Before the design process has begun, it is beneficial to develop a concept or "theme" for the spa. Remember that a successful spa appeals first and foremost to the senses. Research should be done to develop the spa theme with regard to unique features in the surrounding locale, including possible use of indigenous products in the creation of signature treatments and what the most appropriate "story" for the spa might be.
Spa design should begin with discussions and meetings between the owner, the architecture and interior design firm(s), a qualified spa consultant and others on the project team. The spa business is management-intensive, and operational decisions should be incorporated into the design process. A clear vision as to how the spa will operate and what treatments and services it will offer are necessary to develop an optimal facility design.
Treatment rooms are the heart of any spa facility. A basic treatment room is typically 120 to 140 square feet and includes appropriate lighting, a hand sink, a countertop and storage cabinets. All treatment-room walls should be constructed to minimize the impact of sound, vibration and odor from neighboring spaces. The basic construction cost of a massage treatment room ranges from $40 to $55 per square foot (excluding the specialized furniture, fixtures and equipment); wet rooms are more expensive.
Massage rooms will be the most numerous since this treatment normally accounts for about 55 to 65 percent of spa services. An FF&E (furniture, fixtures and equipment) package costing between $2,500 and $3,500 should be sufficient to make a treatment room suitable for massage.
Beginning with the basic treatment room template introduced above, a facial room can be created with a slightly more expensive treatment table and specialized equipment to administer skin-care treatments.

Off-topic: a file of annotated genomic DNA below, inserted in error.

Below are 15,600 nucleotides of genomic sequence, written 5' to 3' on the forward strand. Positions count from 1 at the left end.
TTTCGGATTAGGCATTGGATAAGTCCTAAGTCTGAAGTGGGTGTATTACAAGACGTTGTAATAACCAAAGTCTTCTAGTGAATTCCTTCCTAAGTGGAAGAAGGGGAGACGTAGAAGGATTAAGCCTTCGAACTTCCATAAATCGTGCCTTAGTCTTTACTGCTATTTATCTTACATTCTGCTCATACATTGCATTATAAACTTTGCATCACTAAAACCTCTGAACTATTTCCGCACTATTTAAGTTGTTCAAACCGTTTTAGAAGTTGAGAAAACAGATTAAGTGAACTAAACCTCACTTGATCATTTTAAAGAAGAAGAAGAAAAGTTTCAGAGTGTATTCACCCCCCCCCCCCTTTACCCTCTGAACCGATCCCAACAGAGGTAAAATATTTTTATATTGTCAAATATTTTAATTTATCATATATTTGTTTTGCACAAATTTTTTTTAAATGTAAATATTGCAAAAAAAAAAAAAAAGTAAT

Other services such as herbal wraps, mud treatment and hydrotherapy require a greater investment in both construction and equipment. While room size will remain unchanged, these rooms will require floor drains, ceramic tile floors and walls, and more extensive plumbing. Construction costs for these rooms approximate those of restrooms and locker rooms-roughly $90 to $110 per square foot. Equipment packages for wraps, mud and other body treatments can cost from $3,000 to $4,500, depending on what specific treatments the spa offers. Hydrotherapy equipment packages are the most costly. They usually include a tub (with pumps and a water purification system), Vichy showers and a Scots hose. An equipment package such as this can cost from $20,000 to $30,000.
Manicures and pedicures are commonly offered in spas and require a dedicated space. Depending on the number of stations, the nail center can range in size from 300 to 500 square feet. A manicure station occupies about 30 square feet and a pedicure station about 50 square feet. Typical equipment packages for these services range from about $2,000 to $3,500.